Further education and training


The further education (FE) system – the colleges and training providers that teach vocational qualifications and skills – needs to guarantee students high quality teaching and courses to help students into jobs or university and create the skilled workforce employers need.


To improve quality and efficiency in FE and skills training, we are:

  • reforming the funding and content of 16 to 19 provision through the introduction of study programmes
  • making sure that students who haven’t achieved at least a C in maths and English GCSEs continue studying qualifications in these subjects, as set out in the conditions of post 16 funding.
  • identifying the best vocational qualifications as either ‘tech level’ or ‘applied general’, and asking employers and universities to endorse them, so young people know what courses have the best job prospects
  • reforming 16 to 19 vocational qualifications, introducing the Technical Baccalaureate (TechBacc) measure, and expanding the provision of work experience and allowing colleges to enrol 14 to 16 year-olds
  • reforming the vocational qualifications system to make qualifications rigorous and responsive to the needs of employers and learners
  • providing better careers advice through the National Careers Service
  • freeing colleges from central government control and making FE teacher training more professional
  • introducing a new funding system based on student loans: it’s for people aged 24+, studying at levels 3 and 4, or for advanced and higher apprenticeships
  • introducing a new traineeships programme to support young people to develop skills for employment, including apprenticeships
  • improving apprenticeships and putting employers in control of them
  • encouraging greater employer ownership to improve engineering skills in smaller companies
  • setting up national colleges led by employers, to train people for careers where there are higher-level skills shortages, like high speed rail engineering or digital technology
  • making adult skills provision responsive to the needs of local economies by devolving skills capital funding to Local Enterprise Partnerships - and doing deals with Greater Manchester, Sheffield City Region, West Yorkshire and London to give them the lead in local skills provision


Responsibility for funding post 16 learning in England is shared between the Department for Education (DfE) and the Department for Business, Innovation and Skills (BIS).

In November 2010 we published ‘Skills for sustainable growth’, which sets out the national skills strategy for England

In March 2011, an independent review of education for 14 to 19 year olds, the Review of vocational education made many recommendations including that we:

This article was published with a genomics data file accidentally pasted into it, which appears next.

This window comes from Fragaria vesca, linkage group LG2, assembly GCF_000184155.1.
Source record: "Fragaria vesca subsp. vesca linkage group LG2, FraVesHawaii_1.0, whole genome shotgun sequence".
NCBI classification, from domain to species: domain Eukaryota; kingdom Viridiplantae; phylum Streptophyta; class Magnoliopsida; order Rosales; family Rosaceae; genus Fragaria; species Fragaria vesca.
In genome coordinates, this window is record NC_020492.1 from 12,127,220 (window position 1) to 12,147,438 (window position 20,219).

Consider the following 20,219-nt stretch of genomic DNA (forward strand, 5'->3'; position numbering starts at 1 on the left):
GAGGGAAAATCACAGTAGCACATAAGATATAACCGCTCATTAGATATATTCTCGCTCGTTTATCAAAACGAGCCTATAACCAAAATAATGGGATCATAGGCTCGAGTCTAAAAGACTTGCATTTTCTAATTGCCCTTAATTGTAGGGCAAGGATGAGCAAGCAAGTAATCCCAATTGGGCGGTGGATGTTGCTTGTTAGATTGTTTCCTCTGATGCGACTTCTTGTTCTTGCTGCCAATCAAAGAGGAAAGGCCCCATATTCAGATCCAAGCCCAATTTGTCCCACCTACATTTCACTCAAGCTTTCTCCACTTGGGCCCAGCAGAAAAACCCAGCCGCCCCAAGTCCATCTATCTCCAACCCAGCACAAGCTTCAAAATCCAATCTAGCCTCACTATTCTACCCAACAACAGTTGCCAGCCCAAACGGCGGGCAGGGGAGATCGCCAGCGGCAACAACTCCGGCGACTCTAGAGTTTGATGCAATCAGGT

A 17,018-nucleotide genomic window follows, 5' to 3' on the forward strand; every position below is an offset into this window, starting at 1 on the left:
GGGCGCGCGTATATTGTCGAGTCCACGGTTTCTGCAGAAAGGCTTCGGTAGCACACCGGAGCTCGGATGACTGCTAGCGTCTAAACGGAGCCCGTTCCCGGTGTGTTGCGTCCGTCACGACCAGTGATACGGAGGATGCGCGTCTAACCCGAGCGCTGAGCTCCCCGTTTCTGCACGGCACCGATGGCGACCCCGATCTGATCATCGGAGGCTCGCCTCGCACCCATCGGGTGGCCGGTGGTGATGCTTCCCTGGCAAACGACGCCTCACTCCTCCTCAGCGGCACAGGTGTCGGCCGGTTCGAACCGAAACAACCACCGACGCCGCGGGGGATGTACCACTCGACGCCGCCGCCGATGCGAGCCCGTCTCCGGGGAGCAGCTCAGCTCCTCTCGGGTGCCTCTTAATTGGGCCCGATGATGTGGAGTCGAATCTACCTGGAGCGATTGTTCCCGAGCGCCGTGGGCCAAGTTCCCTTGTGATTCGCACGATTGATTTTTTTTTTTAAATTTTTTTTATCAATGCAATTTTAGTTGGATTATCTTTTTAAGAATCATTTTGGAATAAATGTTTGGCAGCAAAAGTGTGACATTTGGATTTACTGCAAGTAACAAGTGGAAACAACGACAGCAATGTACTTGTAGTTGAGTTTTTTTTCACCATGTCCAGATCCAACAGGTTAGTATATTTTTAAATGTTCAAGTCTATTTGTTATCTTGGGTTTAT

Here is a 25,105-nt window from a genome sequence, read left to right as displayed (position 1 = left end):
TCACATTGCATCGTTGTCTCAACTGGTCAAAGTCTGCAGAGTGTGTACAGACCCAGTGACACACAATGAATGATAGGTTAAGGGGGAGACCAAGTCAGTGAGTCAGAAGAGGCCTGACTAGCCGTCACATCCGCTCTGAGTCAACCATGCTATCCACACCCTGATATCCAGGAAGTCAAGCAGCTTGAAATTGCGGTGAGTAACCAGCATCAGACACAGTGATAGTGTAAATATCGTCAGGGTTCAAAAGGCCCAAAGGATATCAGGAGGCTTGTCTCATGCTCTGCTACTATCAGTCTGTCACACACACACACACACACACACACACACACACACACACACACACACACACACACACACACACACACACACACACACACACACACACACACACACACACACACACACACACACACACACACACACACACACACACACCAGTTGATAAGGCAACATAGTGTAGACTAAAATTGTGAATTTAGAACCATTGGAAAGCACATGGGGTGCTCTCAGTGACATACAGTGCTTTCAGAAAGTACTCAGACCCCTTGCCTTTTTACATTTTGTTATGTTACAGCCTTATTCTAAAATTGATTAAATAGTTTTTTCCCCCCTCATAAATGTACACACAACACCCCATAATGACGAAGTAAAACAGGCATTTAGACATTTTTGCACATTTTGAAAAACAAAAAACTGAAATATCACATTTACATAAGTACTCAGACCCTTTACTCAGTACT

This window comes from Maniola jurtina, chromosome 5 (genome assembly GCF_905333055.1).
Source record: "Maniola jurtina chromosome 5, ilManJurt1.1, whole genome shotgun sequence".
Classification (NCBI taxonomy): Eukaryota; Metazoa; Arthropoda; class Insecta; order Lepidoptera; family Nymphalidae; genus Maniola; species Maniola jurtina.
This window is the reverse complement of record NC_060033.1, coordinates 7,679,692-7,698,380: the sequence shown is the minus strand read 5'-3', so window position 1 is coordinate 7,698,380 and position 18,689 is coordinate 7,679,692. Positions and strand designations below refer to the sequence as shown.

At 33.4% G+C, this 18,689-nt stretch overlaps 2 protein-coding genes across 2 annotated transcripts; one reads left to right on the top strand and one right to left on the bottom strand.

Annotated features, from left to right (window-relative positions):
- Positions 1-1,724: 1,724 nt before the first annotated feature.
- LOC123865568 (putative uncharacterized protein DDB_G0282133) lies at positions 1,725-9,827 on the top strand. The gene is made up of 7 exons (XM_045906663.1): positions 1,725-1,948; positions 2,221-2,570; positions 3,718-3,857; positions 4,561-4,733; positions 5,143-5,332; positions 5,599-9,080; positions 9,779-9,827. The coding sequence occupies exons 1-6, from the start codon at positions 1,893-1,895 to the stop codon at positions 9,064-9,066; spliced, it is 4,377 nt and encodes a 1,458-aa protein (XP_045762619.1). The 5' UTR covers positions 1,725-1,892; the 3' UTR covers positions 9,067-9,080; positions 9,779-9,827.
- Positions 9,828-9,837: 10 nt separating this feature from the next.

• move to ‘per-student’ funding instead of ‘per-qualification’ funding, to make institutions more accountable to learners
  • improve the quality of apprenticeships
  • expand the teaching of useful vocational qualifications and the teaching of English and mathematics
  • extend the provision of work experience

We also consulted on study programmes for 16 to 19 year-olds.

The government carried out a public consultation on how to reform the FE and skills system - New challenges, new chances: next steps in implementing the further education reform programme.

Using the responses to the consultation, the government published its reform plans, in December 2011, in New challenges, new chances: further education system and skills reform plan. In July 2012, we published our plans for 16 to 18 provision.

In April 2013, we published Rigour and responsiveness in skills. This explained the achievements we have made in reforming the further education and skills system. We have also published several reports and plans on aspects of the system, including:

DfE launched a consultation on changing accountability arrangements for providers of 16 to 19 education and training in England in September 2013. The response, published in March 2014, announced:

  • more rigorous minimum standards
  • clearer and more comprehensive performance information about schools and colleges
  • a set of headline measures giving a clear overview of the performance of a school or college in academic and vocational programmes compared with other institutions nationally

Bills and legislation

The Education Act 2011 makes it easier for colleges to make their own decisions. It means that FE colleges can now borrow money without needing permission from the government. Colleges can also change the way they govern themselves, and those rated ‘outstanding’ by Ofsted no longer have to face routine inspections.

Who we’re working with